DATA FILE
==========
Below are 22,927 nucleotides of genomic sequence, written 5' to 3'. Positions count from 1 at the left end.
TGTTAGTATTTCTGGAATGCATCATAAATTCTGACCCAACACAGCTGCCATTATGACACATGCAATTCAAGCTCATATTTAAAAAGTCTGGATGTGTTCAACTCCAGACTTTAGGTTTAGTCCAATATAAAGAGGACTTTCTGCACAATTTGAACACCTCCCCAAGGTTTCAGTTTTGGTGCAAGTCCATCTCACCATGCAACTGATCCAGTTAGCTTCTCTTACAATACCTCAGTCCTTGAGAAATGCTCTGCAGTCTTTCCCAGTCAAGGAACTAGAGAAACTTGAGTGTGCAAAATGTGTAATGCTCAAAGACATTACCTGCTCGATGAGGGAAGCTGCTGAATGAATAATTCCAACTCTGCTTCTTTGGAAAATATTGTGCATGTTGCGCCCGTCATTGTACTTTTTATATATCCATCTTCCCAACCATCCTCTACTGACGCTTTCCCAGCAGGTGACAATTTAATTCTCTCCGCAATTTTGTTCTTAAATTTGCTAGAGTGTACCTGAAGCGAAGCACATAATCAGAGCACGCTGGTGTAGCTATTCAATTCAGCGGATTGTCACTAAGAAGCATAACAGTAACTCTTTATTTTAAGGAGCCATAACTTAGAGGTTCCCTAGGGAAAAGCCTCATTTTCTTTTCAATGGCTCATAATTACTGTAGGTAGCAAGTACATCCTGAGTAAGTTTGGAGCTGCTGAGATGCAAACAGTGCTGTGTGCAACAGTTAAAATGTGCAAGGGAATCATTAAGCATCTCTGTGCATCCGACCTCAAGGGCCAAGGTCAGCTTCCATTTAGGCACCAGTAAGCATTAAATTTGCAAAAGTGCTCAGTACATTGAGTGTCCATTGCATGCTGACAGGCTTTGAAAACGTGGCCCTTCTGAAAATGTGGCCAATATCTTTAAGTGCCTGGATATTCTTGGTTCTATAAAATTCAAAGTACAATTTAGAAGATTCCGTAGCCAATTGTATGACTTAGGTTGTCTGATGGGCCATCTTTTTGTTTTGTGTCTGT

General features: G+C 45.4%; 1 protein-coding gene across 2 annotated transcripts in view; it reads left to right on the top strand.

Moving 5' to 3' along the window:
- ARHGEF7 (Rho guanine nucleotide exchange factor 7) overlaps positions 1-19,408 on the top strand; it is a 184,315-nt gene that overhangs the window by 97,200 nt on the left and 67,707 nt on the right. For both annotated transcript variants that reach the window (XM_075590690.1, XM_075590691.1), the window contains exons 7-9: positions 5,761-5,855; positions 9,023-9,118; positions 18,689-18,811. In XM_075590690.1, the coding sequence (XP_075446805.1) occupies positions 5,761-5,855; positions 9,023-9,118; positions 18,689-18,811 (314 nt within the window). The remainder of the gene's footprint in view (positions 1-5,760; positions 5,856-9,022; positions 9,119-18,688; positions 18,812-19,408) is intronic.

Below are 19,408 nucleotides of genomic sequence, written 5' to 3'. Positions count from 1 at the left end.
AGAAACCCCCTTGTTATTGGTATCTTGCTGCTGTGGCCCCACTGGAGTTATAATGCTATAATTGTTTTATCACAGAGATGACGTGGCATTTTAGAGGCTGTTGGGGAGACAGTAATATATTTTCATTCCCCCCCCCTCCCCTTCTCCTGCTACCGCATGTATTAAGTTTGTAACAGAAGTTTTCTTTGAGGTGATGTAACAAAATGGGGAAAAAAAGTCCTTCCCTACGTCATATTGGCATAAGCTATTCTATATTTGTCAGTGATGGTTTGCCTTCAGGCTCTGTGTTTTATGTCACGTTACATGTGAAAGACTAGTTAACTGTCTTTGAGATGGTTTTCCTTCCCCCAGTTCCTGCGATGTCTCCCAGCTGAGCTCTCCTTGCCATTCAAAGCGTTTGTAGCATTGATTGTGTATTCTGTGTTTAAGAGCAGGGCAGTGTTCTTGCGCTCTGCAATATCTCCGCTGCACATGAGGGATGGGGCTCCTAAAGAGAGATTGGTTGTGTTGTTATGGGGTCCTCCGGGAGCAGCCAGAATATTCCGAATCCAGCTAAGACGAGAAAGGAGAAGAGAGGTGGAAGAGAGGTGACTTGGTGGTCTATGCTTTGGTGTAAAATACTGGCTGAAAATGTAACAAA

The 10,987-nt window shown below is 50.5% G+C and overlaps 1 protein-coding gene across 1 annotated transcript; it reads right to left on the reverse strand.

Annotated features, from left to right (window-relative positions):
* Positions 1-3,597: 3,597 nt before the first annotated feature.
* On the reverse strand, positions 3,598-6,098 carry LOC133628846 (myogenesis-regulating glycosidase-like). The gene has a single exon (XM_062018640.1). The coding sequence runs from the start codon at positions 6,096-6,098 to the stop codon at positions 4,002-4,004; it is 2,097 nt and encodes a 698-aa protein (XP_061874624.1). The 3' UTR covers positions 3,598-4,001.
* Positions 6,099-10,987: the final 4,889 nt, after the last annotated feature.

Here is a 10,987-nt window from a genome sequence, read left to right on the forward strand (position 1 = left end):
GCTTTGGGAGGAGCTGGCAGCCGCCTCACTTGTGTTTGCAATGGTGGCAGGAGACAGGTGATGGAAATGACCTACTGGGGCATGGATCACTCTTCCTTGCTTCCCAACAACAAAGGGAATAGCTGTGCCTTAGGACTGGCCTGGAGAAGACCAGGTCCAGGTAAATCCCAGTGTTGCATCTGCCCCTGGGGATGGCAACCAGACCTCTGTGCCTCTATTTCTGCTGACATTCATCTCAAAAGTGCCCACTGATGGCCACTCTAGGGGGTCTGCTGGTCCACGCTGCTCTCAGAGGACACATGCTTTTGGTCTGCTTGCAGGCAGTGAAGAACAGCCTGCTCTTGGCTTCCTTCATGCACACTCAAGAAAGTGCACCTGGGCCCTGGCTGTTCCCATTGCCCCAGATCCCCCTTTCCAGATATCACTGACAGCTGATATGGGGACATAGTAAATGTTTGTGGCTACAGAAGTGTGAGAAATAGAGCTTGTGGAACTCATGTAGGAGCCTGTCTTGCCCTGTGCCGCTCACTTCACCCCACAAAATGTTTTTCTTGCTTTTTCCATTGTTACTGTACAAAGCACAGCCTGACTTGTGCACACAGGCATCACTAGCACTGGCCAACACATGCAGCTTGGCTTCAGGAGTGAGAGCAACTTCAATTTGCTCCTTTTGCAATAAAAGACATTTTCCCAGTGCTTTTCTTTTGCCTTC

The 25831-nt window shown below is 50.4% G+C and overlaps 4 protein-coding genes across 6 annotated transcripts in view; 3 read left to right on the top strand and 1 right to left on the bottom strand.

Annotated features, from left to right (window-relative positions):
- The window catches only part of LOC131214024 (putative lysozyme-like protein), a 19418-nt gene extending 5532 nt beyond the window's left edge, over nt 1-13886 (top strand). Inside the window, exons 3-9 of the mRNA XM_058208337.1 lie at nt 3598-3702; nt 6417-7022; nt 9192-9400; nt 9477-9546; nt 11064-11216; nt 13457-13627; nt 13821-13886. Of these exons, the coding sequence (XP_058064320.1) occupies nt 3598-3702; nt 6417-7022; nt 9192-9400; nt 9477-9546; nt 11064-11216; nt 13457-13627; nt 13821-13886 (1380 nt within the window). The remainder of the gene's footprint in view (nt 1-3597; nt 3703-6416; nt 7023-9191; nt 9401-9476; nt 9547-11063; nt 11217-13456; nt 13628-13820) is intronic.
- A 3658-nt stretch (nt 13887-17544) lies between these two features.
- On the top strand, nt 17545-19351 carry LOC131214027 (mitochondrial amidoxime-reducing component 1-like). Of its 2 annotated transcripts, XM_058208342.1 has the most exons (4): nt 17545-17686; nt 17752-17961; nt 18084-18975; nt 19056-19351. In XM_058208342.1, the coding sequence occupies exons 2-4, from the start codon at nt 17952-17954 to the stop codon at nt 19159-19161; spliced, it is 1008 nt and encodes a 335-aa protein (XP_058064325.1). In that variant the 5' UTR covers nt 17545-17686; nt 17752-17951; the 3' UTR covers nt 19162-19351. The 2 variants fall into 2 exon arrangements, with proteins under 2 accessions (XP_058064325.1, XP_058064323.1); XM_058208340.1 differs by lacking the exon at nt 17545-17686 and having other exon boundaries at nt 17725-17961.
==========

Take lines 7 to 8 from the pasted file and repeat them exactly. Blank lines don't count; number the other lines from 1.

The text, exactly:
AGAAACCCCCTTGTTATTGGTATCTTGCTGCTGTGGCCCCACTGGAGTTATAATGCTATAATTGTTTTATCACAGAGATGACGTGGCATTTTAGAGGCTGTTGGGGAGACAGTAATATATTTTCATTCCCCCCCCCTCCCCTTCTCCTGCTACCGCATGTATTAAGTTTGTAACAGAAGTTTTCTTTGAGGTGATGTAACAAAATGGGGAAAAAAAGTCCTTCCCTACGTCATATTGGCATAAGCTATTCTATATTTGTCAGTGATGGTTTGCCTTCAGGCTCTGTGTTTTATGTCACGTTACATGTGAAAGACTAGTTAACTGTCTTTGAGATGGTTTTCCTTCCCCCAGTTCCTGCGATGTCTCCCAGCTGAGCTCTCCTTGCCATTCAAAGCGTTTGTAGCATTGATTGTGTATTCTGTGTTTAAGAGCAGGGCAGTGTTCTTGCGCTCTGCAATATCTCCGCTGCACATGAGGGATGGGGCTCCTAAAGAGAGATTGGTTGTGTTGTTATGGGGTCCTCCGGGAGCAGCCAGAATATTCCGAATCCAGCTAAGACGAGAAAGGAGAAGAGAGGTGGAAGAGAGGTGACTTGGTGGTCTATGCTTTGGTGTAAAATACTGGCTGAAAATGTAACAAA

The 10,987-nt window shown below is 50.5% G+C and overlaps 1 protein-coding gene across 1 annotated transcript; it reads right to left on the reverse strand.